PMCCPMCCPMCC

Search tips
Search criteria 

Advanced

 
Logo of mjafiGuide for AuthorsAbout this journalExplore this journalMedical Journal, Armed Forces India
 
Med J Armed Forces India. 1994 October; 50(4): 259–260.
Published online 2017 June 27. doi:  10.1016/S0377-1237(17)31081-X
PMCID: PMC5529772

CHANGING TRENDS OF LEPROSY IN ARMED FORCES

Abstract

A total of 651 cases of leprosy were hospitalised from Jan 1987 to Dec 1992. Each patient underwent haemogram, total and differential white cell count, urinalysis, liver function tests, skin slit smear for AFB and skin biopsy. Nerve conduction studies, electomyographic studies and nerve/nerve sheath biopsies were undertaken as and when indicated. These patients were managed with multidrug therapy. Paucibacillary (PB) leprosy accounted for 476 (73.1%) cases which comprised of indeterminate leprosy 90 (13.8%), tuberculoid leprosy 14 (2.2%), borderline tuberculoid leprosy 310 (47.6%) and neuritic leprosy 62 (9.5%). The remaining 175 patients (26.9%) were multibacillary (MB) which included borderline leprosy 9 (1.4%), borderline lepromatous leprosy 129 (19.8%) and lepromatous leprosy 37 (5.7%) patients. There were total 153 patients in 1987. This number declined to 44 in 1992. PB declined from 113 in 1987 to 39 in 1992 and MB cases from 40 to 5.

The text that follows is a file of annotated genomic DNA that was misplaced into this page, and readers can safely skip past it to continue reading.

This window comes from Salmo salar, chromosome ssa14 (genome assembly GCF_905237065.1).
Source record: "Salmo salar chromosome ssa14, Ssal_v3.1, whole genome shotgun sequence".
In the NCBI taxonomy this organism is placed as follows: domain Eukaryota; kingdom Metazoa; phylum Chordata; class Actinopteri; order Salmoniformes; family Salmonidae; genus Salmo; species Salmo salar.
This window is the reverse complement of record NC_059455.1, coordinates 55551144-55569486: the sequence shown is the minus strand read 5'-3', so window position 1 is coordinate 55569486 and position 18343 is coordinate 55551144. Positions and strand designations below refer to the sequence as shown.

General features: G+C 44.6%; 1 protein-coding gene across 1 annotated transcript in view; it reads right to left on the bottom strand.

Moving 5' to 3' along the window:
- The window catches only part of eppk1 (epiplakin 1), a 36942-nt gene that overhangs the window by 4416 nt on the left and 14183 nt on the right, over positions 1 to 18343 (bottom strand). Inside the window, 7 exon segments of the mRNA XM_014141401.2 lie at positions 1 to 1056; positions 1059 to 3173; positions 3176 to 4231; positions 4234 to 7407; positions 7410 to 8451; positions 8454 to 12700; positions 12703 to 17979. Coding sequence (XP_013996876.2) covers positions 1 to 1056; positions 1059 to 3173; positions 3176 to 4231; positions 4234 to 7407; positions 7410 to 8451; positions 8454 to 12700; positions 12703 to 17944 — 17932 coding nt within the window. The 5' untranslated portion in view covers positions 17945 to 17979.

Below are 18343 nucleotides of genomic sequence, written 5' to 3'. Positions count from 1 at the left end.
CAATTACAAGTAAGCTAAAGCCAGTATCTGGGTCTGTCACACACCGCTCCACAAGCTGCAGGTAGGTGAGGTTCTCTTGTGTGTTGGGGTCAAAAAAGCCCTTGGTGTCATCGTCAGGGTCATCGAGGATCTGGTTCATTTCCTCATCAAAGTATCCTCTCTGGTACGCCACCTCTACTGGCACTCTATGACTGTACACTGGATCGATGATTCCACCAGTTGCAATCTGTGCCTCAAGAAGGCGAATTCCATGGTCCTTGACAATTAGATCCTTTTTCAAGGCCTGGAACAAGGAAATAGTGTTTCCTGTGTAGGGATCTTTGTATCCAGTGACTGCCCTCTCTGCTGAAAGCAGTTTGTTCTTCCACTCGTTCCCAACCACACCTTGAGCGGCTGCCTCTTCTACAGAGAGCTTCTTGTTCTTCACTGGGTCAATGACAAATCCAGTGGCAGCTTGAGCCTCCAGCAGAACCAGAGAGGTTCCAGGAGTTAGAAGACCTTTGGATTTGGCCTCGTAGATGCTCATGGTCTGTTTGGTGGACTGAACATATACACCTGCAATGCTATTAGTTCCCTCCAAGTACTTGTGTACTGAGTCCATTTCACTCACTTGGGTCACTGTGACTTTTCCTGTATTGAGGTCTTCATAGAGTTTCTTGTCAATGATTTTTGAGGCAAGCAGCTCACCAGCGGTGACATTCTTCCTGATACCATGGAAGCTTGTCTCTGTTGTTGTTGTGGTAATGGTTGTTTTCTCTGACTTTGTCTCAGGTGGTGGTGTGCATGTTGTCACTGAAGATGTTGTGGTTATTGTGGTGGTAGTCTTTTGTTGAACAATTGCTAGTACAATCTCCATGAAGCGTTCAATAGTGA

KEY WORDS: Leprosy

Introduction

The total number of registered cases of leprosy in the world are 5 million, whereas WHO estimates the number to be 11.5 millions [1]. Nearly one third of world leprosy patients live in India. The estimated number of leprosy cases in India was 2.5 million in 1961, 3.2 million in 1971 and 3.9 million in 1981 [2]. Some countries have reported well documented declining trends of leprosy, whereas others still show increasing trend [3]. Thus there is a need to carefully evaluate the work done and to collect reliable data on the patients and the population to which they belong. We report data on the changing trends of leprosy in serving soldiers of Indian Armed Forces.

Material and Methods

This study is based on the records of 651 consecutive new cases (service personnel) hospitalised for leprosy at Command Hospital (Southern Command) over a six years period from Jan 1987 to Dec 1992. A detailed history was recorded followed by general physical, systemic and dermatological examination. Each patient had undergone a haemogram, total and differential white cell count, urinalysis, liver function tests, skin slit smear examinations for acid fast bacilli and skin biopsy. Nerve conduction studies, electromyographic studies for muscle charting and nerve/nerve sheath biopsies were performed as and when indicated. The investigations were repeated during follow up. Patients were managed by multi drug therapy (MDT). Different regimens were used for PB and MB cases in accordance with the WHO recommendations [4]. Statistical analysis was done using ‘Z’ test and null hypothesis.

Observations